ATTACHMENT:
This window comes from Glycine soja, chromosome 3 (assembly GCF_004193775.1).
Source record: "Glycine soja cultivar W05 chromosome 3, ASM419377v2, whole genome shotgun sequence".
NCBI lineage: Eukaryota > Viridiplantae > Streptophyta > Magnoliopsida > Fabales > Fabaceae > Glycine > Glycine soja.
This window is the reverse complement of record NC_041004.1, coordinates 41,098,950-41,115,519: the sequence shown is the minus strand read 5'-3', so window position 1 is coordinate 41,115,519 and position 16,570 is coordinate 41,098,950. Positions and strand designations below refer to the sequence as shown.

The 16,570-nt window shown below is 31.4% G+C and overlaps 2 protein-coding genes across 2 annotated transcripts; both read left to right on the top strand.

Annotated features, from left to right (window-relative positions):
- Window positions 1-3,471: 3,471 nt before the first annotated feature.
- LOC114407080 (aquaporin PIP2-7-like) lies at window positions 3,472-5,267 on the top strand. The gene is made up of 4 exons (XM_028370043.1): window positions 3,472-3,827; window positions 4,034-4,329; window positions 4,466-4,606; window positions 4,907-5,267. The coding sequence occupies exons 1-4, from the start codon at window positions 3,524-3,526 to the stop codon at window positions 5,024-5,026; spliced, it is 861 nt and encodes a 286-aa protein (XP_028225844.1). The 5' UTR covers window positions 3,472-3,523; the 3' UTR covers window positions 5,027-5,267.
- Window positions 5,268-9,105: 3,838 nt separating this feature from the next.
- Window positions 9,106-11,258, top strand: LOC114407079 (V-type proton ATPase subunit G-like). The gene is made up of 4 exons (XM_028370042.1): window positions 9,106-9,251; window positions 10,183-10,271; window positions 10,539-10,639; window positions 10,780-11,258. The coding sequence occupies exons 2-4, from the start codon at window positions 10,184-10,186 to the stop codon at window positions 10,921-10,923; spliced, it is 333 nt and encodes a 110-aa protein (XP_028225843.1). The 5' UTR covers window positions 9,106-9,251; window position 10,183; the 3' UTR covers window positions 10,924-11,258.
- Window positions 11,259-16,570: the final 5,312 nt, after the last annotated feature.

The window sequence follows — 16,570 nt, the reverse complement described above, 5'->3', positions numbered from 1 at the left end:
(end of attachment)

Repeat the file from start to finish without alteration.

This window comes from Glycine soja, chromosome 3 (assembly GCF_004193775.1).
Source record: "Glycine soja cultivar W05 chromosome 3, ASM419377v2, whole genome shotgun sequence".
NCBI lineage: Eukaryota > Viridiplantae > Streptophyta > Magnoliopsida > Fabales > Fabaceae > Glycine > Glycine soja.
This window is the reverse complement of record NC_041004.1, coordinates 41,098,950-41,115,519: the sequence shown is the minus strand read 5'-3', so window position 1 is coordinate 41,115,519 and position 16,570 is coordinate 41,098,950. Positions and strand designations below refer to the sequence as shown.

The 16,570-nt window shown below is 31.4% G+C and overlaps 2 protein-coding genes across 2 annotated transcripts; both read left to right on the top strand.

Annotated features, from left to right (window-relative positions):
- Window positions 1-3,471: 3,471 nt before the first annotated feature.
- LOC114407080 (aquaporin PIP2-7-like) lies at window positions 3,472-5,267 on the top strand. The gene is made up of 4 exons (XM_028370043.1): window positions 3,472-3,827; window positions 4,034-4,329; window positions 4,466-4,606; window positions 4,907-5,267. The coding sequence occupies exons 1-4, from the start codon at window positions 3,524-3,526 to the stop codon at window positions 5,024-5,026; spliced, it is 861 nt and encodes a 286-aa protein (XP_028225844.1). The 5' UTR covers window positions 3,472-3,523; the 3' UTR covers window positions 5,027-5,267.
- Window positions 5,268-9,105: 3,838 nt separating this feature from the next.
- Window positions 9,106-11,258, top strand: LOC114407079 (V-type proton ATPase subunit G-like). The gene is made up of 4 exons (XM_028370042.1): window positions 9,106-9,251; window positions 10,183-10,271; window positions 10,539-10,639; window positions 10,780-11,258. The coding sequence occupies exons 2-4, from the start codon at window positions 10,184-10,186 to the stop codon at window positions 10,921-10,923; spliced, it is 333 nt and encodes a 110-aa protein (XP_028225843.1). The 5' UTR covers window positions 9,106-9,251; window position 10,183; the 3' UTR covers window positions 10,924-11,258.
- Window positions 11,259-16,570: the final 5,312 nt, after the last annotated feature.

The window sequence follows — 16,570 nt, the reverse complement described above, 5'->3', positions numbered from 1 at the left end: